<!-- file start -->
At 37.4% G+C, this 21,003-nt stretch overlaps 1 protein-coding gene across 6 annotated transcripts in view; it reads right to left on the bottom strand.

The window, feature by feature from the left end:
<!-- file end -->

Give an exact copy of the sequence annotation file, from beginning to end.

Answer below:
At 37.4% G+C, this 21,003-nt stretch overlaps 1 protein-coding gene across 6 annotated transcripts in view; it reads right to left on the bottom strand.

The window, feature by feature from the left end: